However, patients often continue to demonstrate negative and cognitive symptoms even after they have achieved a remission of psychotic symptoms. There is evidence that clozapine is more effective for poor responders, and that risperidone, olanzapine and amisulpride may have small advantages, which need to be balanced against their side-effects.4
Monotherapy vs polytherapy
There is a current trend to recommend monotherapy, if only to avoid the accumulation of high doses and side-effect burdens that can accompany polypharmacy.4
The counter argument is that multiple drug regimens are effective in other areas, such as cancer chemotherapy or complex hypertension.
While this may be useful for some patients, such as for careful augmentation in treatment-resistant cases where clozapine is ineffective, this cannot be logically supported in antipsychotic therapy.
Nearly all antipsychotic drugs, from the widespread effects of chlorpromazine, through to the complex pharmacology of more recent compounds, have effects on multiple receptor systems so are all, to a degree, polypharmacy in themselves.
Embarking on complex regimens must be coupled with a willingness to step back in the face of side-effects or lack of a satisfactory response.
The majority of polypharmacy should be restricted to judicious slow cross tapering when changing drugs, or limited augmentation strategies. This is an area where the evidence base is particularly thin.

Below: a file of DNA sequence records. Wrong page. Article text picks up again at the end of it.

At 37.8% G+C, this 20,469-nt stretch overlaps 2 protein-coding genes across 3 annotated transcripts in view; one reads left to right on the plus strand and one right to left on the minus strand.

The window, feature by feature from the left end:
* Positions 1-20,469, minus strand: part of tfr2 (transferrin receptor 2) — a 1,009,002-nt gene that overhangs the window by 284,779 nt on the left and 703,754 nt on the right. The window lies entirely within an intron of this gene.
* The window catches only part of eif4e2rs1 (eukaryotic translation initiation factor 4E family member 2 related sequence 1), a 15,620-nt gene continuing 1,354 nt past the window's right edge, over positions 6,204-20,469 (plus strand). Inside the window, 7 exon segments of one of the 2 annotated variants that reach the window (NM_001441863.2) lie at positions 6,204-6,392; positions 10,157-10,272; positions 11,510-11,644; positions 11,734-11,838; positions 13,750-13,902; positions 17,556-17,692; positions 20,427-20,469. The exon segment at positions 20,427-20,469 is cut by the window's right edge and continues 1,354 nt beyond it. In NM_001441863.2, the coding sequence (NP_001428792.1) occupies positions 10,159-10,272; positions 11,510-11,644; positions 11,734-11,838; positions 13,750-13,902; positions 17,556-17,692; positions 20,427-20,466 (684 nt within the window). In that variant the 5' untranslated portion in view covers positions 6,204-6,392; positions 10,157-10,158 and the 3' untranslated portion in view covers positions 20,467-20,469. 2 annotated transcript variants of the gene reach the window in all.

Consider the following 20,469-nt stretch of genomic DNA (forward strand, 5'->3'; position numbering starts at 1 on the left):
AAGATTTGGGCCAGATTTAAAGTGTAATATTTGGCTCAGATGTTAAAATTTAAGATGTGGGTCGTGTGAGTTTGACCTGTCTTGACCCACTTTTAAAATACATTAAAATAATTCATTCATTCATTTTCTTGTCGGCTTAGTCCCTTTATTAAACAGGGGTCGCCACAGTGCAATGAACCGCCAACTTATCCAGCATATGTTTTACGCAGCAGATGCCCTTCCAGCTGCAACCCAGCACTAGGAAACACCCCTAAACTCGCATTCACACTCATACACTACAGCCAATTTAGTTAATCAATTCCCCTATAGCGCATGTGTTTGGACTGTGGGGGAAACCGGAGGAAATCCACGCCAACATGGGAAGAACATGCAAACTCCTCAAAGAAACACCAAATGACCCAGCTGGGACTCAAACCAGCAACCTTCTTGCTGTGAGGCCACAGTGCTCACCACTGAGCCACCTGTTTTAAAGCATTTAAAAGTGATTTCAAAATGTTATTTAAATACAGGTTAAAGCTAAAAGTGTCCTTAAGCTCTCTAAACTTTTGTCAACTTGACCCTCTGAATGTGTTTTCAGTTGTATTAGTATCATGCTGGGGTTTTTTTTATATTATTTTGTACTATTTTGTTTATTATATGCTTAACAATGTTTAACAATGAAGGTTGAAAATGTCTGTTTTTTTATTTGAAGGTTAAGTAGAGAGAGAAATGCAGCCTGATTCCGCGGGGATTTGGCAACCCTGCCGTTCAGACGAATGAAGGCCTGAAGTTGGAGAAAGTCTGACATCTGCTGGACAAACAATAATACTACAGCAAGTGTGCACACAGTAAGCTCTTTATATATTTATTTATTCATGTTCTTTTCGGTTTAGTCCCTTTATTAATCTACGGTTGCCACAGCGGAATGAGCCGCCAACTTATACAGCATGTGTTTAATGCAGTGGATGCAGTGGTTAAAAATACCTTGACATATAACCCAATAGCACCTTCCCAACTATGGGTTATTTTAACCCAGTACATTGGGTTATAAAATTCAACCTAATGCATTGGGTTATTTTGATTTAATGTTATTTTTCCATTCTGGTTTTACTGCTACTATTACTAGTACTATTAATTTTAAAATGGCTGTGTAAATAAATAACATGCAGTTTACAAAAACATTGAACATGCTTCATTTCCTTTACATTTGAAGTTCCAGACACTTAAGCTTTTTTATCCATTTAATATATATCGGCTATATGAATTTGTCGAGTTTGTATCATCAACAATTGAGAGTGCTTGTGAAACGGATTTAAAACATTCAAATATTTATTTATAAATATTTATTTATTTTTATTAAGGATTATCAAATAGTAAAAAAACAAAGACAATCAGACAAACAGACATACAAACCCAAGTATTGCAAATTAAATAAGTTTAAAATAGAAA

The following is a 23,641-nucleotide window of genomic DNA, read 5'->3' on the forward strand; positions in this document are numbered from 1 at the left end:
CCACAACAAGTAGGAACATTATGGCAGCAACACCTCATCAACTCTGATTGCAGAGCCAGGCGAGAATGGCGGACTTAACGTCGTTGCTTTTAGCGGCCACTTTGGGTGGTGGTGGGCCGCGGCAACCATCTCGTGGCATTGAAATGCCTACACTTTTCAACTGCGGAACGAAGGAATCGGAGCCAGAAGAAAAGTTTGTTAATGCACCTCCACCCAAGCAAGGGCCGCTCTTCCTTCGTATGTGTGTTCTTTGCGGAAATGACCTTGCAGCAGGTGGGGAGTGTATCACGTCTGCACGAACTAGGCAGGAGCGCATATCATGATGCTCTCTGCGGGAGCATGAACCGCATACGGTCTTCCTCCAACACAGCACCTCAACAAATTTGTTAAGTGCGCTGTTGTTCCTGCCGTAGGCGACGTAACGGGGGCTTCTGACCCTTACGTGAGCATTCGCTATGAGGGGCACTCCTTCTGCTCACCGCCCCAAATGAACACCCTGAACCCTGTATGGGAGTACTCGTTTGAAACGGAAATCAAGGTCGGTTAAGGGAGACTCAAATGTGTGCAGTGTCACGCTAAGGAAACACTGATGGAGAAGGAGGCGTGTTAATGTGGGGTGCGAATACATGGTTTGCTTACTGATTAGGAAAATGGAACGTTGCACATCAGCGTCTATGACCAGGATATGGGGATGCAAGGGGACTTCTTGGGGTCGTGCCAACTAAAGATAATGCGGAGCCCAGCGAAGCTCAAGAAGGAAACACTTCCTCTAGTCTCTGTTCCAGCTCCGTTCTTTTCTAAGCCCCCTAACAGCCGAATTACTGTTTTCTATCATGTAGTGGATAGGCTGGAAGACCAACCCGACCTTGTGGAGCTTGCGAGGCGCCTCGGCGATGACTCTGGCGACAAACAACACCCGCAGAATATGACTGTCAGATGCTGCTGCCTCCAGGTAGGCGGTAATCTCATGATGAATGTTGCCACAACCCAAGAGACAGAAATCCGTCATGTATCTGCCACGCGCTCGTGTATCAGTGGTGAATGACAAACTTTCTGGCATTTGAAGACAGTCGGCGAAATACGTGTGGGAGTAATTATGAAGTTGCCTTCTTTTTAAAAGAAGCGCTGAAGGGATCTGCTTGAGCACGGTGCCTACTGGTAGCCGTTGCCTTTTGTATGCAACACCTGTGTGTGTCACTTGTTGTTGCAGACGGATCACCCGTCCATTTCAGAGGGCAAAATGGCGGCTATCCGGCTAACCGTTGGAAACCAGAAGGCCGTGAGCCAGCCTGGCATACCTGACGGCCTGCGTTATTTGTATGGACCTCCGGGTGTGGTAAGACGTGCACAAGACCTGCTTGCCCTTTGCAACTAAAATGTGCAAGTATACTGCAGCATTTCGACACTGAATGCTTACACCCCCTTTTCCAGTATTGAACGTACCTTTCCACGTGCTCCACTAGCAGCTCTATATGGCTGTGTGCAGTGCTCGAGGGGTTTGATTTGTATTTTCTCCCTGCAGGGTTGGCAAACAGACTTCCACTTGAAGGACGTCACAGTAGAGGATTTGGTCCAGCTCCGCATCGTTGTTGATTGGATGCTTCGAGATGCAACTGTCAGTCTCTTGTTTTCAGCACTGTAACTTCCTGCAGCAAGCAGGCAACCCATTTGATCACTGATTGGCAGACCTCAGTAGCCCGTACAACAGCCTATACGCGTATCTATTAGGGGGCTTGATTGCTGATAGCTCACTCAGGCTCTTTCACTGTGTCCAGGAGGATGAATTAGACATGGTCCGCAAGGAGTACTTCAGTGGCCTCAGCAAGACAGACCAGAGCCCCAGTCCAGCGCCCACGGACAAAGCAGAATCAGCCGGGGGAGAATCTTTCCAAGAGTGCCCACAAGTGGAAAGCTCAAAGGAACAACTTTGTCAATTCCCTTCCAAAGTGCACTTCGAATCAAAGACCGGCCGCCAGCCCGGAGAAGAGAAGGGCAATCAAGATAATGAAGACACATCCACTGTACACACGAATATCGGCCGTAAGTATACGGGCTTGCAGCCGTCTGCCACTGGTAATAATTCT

How to initiate and switch treatments is further discussed in next week's issue.
Dr Chan is a specialist registrar and Professor Jones is professor of psychiatry and head of department at the University of Cambridge
- GAs, apart from clozapine, should be considered as the first-line treatment for most patients.
- Polypharmacy should be avoided except during changeovers of medication.
- FGA medication can be used when the side-effects of SGA medication are intolerable.
- Depot preparations should be used where there is reason to suspect that a patient may be unlikely to adhere to prescribed oral therapy.
- Clozapine should be given when a patient has failed to respond to two different antipsychotic medications (at least one SGA) at sufficient dosage and duration.
- Extra care should be taken when using antipsychotics in special patient groups, such as the elderly, pregnant women and patients with other physical disorders.
1. Stahl S. Essential Psychopharmacology, CUP, Cambridge, 2007.
2. Jones P, Barnes T, Davies L, et al. Randomized controlled trial of the effect on Quality of Life of second- vs first-generation antipsychotic drugs in schizophrenia: Cost Utility of the Latest Antipsychotic Drugs in Schizophrenia Study (CUtLASS 1). Arch Gen Psychiatry 2006; 63: 1,079-87.
3.berman J. Effectiveness of antipsychotic drugs in patients with chronic schizophrenia: efficacy, safety and cost outcomes of CATIE and other trials. J Clin Psychiatry 2007; 68: e04.
4. Taylor D, Paton C, Kerwin R. The Maudsley 2005-2006 Prescribing Guidelines, 8th ed 16-19.